It all started when...
Final workshop 2013-2014 / Project supervisors: Christian Thiffault & Guillaume Paradis
Montreal possess harbour zones that have unique urban attributes that have been acquired throughout its extensive and varied usage. As such, this area represent a significant challenge towards redevelopment and over time, several high profile events as well as large construction projects have changed the urban landscape with occasionally unwanted results. Cut off from the city due to the Bonaventure highway, the challenges this area presents are mainly geared towards allowing for greater access to other districts, boroughs and neighbourhoods, especially for pedestrian and cyclist mobility.
The Bickerdike project inherits it’s name from one of the local docks that is also undergoing redevelopment. In order for the city to regain its relationship between this area and the Saint-Lawrence river, this project establishes its foundations in two types of networks : public spaces as well as mass transit. Indeed, a continued emphasis on public spaces towards the waterfront, combined with pedestrian access allows for a seamless link between the Lachine Canal, the Old Port of Montreal, the southern riverbanks of the harbor, and the Verdun borough. In turn, this allows for both pedestrians and cyclists alike to travel from any one waterfront area to another. Public transport is also emphasized, which gives residents the possibility of being connected to other parts of the city using already established subway, rail, and bus networks with ease. Therefore, it becomes essential to ensure that the newly planned constructions be apt to support a public transit network.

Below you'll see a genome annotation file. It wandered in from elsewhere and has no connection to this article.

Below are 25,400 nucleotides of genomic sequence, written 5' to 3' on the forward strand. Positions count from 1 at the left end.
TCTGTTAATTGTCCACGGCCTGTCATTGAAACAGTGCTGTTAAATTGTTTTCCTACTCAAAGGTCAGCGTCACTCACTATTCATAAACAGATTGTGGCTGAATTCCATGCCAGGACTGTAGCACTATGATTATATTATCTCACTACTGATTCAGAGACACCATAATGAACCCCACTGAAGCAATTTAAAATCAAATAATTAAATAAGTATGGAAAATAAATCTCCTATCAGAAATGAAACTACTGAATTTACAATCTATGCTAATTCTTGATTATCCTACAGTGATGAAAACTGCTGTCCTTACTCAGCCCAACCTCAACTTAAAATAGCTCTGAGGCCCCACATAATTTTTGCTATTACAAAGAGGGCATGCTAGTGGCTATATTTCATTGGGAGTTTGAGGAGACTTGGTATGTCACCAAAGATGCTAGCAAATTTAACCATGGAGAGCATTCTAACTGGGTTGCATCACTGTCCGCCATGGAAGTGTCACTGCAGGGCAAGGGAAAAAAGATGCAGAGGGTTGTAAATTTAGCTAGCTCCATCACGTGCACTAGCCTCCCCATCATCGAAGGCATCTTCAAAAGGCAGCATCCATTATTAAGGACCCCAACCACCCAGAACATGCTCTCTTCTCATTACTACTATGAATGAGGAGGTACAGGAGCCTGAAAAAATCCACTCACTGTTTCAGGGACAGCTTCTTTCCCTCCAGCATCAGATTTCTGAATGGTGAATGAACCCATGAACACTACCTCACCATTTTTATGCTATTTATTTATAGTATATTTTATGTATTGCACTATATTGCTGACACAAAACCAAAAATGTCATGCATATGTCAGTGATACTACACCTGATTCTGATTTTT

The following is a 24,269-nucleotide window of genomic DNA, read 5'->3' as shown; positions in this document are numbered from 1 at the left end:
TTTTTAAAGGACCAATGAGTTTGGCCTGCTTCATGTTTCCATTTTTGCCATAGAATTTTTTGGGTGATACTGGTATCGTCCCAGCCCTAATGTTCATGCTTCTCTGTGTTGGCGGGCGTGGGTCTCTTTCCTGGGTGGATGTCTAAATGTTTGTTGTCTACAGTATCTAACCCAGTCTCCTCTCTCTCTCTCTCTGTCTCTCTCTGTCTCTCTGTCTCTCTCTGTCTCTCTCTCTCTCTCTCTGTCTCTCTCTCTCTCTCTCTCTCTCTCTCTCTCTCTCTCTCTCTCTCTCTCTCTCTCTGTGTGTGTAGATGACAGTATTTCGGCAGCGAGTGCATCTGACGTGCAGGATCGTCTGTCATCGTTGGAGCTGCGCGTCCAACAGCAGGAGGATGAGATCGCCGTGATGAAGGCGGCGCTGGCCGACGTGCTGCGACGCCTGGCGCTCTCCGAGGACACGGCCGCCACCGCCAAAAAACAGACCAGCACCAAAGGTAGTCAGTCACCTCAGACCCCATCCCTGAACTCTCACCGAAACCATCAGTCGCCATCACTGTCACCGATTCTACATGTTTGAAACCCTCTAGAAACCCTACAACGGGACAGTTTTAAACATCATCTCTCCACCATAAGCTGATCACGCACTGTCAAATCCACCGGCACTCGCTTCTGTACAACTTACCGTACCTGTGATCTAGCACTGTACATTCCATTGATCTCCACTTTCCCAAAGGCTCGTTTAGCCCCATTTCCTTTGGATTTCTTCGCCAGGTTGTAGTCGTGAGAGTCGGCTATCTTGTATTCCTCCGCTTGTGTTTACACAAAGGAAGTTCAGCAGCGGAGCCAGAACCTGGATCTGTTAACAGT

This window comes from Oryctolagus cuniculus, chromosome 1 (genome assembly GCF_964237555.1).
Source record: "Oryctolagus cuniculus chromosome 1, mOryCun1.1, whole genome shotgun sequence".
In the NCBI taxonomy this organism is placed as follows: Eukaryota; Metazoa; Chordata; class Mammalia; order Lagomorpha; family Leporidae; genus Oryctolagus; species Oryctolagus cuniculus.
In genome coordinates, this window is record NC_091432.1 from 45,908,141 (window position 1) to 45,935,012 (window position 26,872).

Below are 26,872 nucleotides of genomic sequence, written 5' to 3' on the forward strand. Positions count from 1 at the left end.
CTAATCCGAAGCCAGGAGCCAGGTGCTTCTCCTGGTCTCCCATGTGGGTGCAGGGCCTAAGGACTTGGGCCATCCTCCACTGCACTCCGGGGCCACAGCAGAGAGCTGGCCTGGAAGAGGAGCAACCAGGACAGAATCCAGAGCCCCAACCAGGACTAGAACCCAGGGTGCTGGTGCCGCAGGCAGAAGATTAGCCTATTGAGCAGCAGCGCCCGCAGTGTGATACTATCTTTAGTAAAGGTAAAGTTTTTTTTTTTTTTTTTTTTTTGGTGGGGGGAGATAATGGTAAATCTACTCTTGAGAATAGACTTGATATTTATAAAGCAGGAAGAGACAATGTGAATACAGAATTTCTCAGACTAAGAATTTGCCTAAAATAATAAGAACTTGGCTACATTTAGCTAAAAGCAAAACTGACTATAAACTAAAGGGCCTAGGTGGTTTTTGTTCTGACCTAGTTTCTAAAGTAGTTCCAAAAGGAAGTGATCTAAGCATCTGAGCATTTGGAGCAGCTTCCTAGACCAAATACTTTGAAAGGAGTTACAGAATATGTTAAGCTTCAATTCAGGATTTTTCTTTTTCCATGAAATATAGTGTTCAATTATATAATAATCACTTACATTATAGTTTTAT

Putting forward the concept of urbanity, the quality of urban life by combining both density and diversity, become the fundamental aims of this project. In turn, this type of planning will allow a more coherent development at the city’s scale.